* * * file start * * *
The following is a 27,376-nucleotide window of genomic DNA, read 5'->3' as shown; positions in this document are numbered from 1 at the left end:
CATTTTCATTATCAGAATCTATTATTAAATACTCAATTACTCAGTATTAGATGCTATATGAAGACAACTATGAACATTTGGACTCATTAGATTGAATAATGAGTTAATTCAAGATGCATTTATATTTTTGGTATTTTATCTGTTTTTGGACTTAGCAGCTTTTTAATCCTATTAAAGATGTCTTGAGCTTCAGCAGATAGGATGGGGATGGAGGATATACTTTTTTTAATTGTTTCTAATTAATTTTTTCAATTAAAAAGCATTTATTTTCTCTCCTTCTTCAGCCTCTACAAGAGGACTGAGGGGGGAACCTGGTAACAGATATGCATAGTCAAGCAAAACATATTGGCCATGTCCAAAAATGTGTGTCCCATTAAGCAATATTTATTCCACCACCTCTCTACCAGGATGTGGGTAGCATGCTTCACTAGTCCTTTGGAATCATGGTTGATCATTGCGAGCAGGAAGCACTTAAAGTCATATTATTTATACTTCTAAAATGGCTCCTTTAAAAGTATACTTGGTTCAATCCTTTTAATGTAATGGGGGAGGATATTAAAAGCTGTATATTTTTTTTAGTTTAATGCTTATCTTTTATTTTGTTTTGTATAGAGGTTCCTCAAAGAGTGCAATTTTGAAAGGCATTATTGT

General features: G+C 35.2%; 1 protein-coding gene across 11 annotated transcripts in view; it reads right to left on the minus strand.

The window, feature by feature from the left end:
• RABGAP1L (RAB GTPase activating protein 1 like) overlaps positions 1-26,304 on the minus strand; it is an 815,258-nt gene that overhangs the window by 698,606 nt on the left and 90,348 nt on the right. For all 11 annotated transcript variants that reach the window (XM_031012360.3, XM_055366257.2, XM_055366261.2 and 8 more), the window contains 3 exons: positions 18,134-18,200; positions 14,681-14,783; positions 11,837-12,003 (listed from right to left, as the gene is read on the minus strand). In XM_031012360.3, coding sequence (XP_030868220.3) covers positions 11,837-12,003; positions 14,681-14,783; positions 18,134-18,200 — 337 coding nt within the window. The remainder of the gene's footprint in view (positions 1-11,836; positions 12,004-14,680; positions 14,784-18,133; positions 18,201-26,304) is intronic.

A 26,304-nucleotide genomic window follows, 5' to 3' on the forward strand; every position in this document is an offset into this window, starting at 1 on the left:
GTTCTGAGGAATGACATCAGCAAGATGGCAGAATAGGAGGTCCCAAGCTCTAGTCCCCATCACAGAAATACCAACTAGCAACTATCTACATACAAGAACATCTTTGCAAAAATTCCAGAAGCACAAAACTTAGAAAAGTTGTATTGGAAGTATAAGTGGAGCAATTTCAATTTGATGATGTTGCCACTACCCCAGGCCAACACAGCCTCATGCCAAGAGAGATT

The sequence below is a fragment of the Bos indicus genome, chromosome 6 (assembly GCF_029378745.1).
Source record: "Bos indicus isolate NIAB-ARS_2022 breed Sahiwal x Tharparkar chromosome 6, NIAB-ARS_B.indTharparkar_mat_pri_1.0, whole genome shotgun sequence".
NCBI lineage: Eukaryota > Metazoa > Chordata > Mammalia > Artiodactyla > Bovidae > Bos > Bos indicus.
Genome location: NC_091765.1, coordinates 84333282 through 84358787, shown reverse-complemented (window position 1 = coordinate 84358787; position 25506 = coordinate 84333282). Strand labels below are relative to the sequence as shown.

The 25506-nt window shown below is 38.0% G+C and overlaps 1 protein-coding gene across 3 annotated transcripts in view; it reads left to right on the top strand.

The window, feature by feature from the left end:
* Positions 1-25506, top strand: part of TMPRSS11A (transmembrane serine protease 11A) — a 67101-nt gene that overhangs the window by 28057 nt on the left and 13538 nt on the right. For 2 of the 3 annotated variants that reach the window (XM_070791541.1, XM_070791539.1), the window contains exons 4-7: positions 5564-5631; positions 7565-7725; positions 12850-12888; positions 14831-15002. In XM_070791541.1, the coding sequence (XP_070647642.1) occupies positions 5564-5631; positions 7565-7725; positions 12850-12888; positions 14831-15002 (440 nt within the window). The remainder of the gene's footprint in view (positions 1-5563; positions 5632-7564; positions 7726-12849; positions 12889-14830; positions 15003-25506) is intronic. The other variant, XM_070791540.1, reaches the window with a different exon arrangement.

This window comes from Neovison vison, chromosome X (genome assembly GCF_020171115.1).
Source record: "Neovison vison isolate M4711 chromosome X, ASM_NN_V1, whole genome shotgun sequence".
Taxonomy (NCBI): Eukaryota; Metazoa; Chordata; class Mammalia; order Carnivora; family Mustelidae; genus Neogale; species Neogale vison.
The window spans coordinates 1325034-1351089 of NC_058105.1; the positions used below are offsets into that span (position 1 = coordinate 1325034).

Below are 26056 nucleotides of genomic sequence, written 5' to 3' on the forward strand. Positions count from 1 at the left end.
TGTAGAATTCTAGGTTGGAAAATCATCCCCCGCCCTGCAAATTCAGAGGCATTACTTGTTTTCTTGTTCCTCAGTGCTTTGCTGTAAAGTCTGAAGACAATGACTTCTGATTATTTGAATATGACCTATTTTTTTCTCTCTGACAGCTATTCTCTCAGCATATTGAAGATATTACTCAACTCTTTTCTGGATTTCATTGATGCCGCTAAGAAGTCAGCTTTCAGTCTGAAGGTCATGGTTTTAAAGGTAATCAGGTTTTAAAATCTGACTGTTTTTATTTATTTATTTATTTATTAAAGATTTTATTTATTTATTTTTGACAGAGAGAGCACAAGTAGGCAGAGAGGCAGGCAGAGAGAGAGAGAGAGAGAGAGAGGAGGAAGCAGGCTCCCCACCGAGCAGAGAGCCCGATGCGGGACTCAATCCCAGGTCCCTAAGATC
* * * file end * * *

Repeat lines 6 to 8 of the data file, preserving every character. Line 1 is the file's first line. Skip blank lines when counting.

A 26,304-nucleotide genomic window follows, 5' to 3' on the forward strand; every position in this document is an offset into this window, starting at 1 on the left:
GTTCTGAGGAATGACATCAGCAAGATGGCAGAATAGGAGGTCCCAAGCTCTAGTCCCCATCACAGAAATACCAACTAGCAACTATCTACATACAAGAACATCTTTGCAAAAATTCCAGAAGCACAAAACTTAGAAAAGTTGTATTGGAAGTATAAGTGGAGCAATTTCAATTTGATGATGTTGCCACTACCCCAGGCCAACACAGCCTCATGCCAAGAGAGATT

The sequence below is a fragment of the Bos indicus genome, chromosome 6 (assembly GCF_029378745.1).